Hah hah! You probably have known that we can’t. We can’t rely on just the 1/keep_prob to get back the same value, and we can’t rely on just the 1/keep_prob to guarantee us any such rule about how rough is rough.
What we also need is a large layer size. You see, dropout is a regularization technique, and we apply regularization when it is vulunerable to overfitting, which is usually possible when the nerual network is too large. The more usual scenario where dropout is applied is when our layers have a considerable number of units. Your example [2, 4, 4, 2] has only 4 units which is not large at all. It is a good example to illustrate your question but it is not a good example for a neural network that is vulunerable to overfitting.
If we consider a layer that has 2000 units and a reasonable keep_prob like 0.5 will leave us 1000 activation values to sum. With such a large number of values, there is a very good chance that applying 1/keep_prob will get us pretty close to the result without dropout. You might experiment this with some numpy random generator. Actually, if you really experiment, try not just 2000, but also 1000, 200, 100, 20, 10, and 4. You can see how the variation changes over the layer size.
Therefore, I am not going to say how rough is rough. I am not going to comment on whether having the same number of digits (same order of magnitude) is the best we can get. Because it depends on the layer size, and it cannot be guaranteed by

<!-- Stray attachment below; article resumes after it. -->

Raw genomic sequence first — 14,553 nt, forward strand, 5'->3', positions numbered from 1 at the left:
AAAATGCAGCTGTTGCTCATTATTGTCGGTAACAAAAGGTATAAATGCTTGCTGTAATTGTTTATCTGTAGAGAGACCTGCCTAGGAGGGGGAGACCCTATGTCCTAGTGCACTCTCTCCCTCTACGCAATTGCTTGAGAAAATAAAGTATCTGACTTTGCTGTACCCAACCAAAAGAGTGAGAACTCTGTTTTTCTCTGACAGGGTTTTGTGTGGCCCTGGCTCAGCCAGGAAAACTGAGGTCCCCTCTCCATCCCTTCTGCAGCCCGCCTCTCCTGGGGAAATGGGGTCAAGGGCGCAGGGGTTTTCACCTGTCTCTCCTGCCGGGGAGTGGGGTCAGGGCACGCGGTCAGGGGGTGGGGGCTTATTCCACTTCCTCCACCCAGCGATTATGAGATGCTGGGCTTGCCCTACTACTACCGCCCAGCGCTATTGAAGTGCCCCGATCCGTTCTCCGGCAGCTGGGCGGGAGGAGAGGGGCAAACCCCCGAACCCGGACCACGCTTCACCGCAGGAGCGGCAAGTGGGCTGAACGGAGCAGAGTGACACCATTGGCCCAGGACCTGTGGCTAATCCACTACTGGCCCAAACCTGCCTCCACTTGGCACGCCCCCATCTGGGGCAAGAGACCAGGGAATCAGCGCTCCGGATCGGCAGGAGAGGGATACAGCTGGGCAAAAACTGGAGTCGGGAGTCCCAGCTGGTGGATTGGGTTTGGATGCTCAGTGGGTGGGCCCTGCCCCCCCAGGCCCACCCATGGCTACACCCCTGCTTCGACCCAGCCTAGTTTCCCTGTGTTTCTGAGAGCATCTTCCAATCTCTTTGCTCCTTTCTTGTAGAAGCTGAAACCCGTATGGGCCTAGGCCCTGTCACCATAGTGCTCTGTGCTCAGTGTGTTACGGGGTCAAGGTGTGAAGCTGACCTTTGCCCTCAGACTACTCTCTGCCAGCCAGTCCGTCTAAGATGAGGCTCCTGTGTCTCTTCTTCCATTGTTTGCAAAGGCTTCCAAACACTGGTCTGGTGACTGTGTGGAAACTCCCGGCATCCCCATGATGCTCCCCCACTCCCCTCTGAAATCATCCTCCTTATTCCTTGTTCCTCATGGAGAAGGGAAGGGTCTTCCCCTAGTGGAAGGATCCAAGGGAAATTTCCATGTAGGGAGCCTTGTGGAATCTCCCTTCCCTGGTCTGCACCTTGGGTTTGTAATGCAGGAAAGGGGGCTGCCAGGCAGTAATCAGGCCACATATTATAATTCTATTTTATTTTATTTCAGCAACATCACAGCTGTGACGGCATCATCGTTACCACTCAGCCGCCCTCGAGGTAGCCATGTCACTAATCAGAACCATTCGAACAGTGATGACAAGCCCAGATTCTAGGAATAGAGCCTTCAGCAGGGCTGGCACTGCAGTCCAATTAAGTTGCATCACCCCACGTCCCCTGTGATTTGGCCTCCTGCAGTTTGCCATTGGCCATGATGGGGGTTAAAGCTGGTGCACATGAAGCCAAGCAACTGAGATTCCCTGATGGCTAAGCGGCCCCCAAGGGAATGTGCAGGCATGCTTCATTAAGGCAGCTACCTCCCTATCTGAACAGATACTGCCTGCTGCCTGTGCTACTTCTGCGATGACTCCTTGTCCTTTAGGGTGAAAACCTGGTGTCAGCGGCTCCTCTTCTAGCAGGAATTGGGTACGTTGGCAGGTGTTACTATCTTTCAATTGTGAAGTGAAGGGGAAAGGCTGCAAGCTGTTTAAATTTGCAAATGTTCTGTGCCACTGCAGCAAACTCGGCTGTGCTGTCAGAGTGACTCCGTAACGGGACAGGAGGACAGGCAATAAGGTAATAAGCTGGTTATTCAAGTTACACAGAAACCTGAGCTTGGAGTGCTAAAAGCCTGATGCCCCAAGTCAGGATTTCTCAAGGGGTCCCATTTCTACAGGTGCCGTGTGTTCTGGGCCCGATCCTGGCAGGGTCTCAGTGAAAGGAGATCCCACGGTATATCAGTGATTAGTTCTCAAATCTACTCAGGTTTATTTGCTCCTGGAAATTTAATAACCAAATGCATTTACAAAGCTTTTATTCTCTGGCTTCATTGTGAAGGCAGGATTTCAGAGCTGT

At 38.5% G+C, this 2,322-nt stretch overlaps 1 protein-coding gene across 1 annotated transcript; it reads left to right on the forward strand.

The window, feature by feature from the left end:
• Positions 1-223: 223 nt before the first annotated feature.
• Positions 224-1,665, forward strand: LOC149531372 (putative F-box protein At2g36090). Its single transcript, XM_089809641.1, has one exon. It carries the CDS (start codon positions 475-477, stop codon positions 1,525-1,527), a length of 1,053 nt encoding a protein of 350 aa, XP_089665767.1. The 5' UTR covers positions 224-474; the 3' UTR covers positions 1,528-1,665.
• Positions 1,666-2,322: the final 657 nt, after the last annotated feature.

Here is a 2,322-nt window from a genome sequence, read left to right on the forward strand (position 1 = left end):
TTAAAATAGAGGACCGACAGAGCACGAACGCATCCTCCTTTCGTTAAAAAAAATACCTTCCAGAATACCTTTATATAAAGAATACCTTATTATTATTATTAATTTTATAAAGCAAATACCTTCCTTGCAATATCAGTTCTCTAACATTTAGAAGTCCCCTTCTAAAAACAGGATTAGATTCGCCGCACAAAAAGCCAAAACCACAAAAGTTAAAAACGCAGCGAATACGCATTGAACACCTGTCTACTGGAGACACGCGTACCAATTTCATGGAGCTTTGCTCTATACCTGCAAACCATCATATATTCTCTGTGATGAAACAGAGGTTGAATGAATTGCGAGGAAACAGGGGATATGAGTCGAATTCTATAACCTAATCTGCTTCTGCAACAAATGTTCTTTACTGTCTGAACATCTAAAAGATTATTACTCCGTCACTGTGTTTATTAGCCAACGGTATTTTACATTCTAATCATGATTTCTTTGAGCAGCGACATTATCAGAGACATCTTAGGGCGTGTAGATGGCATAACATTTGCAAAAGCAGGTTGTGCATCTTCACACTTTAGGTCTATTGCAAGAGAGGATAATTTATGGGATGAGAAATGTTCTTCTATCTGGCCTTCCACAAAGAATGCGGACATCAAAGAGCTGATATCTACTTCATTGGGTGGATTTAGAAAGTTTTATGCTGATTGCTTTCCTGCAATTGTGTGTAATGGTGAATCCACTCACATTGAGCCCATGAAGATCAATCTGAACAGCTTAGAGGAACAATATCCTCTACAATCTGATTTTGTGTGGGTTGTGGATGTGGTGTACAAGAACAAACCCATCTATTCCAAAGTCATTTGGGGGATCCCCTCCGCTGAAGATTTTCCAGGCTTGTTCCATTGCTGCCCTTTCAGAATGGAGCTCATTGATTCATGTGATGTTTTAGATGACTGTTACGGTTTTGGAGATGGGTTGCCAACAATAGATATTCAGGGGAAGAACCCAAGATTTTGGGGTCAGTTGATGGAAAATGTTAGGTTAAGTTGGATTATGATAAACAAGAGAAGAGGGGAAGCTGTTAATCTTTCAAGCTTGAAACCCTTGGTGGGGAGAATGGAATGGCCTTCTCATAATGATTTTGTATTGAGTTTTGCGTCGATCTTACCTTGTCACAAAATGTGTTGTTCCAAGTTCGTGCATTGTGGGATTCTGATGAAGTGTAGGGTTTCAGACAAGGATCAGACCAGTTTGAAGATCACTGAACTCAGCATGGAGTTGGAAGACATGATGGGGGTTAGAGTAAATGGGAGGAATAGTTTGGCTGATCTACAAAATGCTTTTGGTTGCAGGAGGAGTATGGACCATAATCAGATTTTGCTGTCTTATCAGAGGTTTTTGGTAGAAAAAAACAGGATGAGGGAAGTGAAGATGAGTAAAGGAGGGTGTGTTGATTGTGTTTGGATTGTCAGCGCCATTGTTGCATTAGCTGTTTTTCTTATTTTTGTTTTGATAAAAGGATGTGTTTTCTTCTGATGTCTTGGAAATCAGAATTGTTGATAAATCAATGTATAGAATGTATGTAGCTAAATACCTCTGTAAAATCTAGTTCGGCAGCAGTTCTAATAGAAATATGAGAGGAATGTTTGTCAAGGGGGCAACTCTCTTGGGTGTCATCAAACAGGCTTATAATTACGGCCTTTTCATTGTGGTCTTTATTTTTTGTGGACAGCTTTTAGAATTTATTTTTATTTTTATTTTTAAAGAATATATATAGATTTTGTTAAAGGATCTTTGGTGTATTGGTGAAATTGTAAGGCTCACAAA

PS: Regard to those explanations that claimed it to be the same, although we don’t know how they claim that, it is interesting to discuss how we can possibly achieve it. To achieve it, we need to compute the results without dropout, 2+4+4+2 = 12. Then compute the result with dropout, 2 + 2=4, and then compute the scaling facter which is 3, and then apply the scaling factor. By doing these steps, we double the computation cost. When we design computer algorithm especially for something like training neural network that is already very costly, without proving it worths doubling the cost, we just won’t take that way.